Pratt & Whitney PW1217G Conducts First Test Flight On Funky New Testbed

Pratt and Whitney Logo Pratt & Whitney has conducted the first test flight of the PW1217G geared turbofan. This model is destined to power the Mitsubishi Regional Jet (MRJ), now in development. But, to me, the real interesting bit isn’t the engine being tested, but the unusual test aircraft it is flying on.

Most new engines are flight tested by hanging them under the wing of an aircraft in place of one of the normal engines. P&W has a Boeing 747SP flying testbed that is used in just this way, with test engines carried in the #2 position (inboard on the left wing). Since the B747 is a four engine aircraft it still has three standard engines to rely on. There are other aircraft used in the same way, including Airbus A340 & A380 flying testbeds. Pratt’s B747SP replaced their earlier B720 testbed. (The Boeing 720 was a variant of the B707.) The B747 is extremely popular as a flying testbed as it is large, providing adequate ground clearance under the wing for larger turbofans, and four engined, allowing for safe flight while testing the new engine – which requires in-flight shut down and restarts, icing tests, etc.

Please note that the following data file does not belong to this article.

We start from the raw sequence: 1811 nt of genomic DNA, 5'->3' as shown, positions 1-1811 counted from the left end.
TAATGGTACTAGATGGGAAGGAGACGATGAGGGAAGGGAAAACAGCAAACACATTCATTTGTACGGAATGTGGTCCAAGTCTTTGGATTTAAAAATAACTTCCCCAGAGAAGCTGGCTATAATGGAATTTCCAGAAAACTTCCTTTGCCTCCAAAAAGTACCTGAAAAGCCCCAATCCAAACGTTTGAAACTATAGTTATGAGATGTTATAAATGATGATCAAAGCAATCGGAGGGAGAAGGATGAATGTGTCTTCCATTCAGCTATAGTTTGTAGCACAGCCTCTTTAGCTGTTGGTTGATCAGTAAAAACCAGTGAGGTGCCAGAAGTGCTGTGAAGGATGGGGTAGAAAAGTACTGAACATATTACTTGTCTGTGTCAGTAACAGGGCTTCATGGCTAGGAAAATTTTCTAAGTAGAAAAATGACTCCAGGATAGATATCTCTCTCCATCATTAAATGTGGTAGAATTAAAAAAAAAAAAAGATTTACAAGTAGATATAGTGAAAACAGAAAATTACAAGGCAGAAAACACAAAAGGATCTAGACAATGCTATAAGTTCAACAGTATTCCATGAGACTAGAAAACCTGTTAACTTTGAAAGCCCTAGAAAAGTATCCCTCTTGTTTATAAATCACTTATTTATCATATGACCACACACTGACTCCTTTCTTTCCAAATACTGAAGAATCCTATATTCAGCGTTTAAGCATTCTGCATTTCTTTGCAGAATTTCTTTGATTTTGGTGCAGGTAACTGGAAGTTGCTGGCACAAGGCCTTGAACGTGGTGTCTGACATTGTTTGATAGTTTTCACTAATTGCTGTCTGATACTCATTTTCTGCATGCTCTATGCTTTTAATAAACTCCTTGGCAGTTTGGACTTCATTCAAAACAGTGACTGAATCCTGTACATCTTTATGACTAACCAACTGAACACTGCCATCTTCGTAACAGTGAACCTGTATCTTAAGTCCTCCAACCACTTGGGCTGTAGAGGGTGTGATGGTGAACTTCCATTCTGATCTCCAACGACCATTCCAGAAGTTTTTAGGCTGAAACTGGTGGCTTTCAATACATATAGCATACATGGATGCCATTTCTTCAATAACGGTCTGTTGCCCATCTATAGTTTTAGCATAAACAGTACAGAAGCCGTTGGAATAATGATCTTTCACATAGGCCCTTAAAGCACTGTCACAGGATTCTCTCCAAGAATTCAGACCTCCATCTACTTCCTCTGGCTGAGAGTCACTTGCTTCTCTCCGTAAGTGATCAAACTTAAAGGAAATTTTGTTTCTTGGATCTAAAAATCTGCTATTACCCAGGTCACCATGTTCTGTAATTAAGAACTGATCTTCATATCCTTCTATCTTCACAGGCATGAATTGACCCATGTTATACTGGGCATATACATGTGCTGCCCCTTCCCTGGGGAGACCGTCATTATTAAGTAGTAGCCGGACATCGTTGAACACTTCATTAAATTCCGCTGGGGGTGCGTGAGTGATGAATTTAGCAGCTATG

But the testbed being used for the PW1217G, while also a B747SP, is different. See for yourself:

Yes, they’ve mounted a stub wing to the upper deck of the B747 to carry the test engine, instead of mounting it under the wing. It makes the testbed look quite strange, but it gets the job done. This isn’t the first time something like this has been done. Way back the B707 prototype, the 367-80 aka Dash 80, tested tail mounted engines for the B727 development program. And Honeywell has a B757 flying testbed for their small jet engines with a similar stub wing.

Still, it is quite an unusual site. I think the asymmetry is what really makes it look strange. We’re used to aircraft being symmetrical, and this looks like it either has something missing on the other side, or the stub wing is the result of some mishap. But it makes sense for what it does. When testing smaller engines, the under wing mount just isn’t appropriate. Form definitely follows function here.

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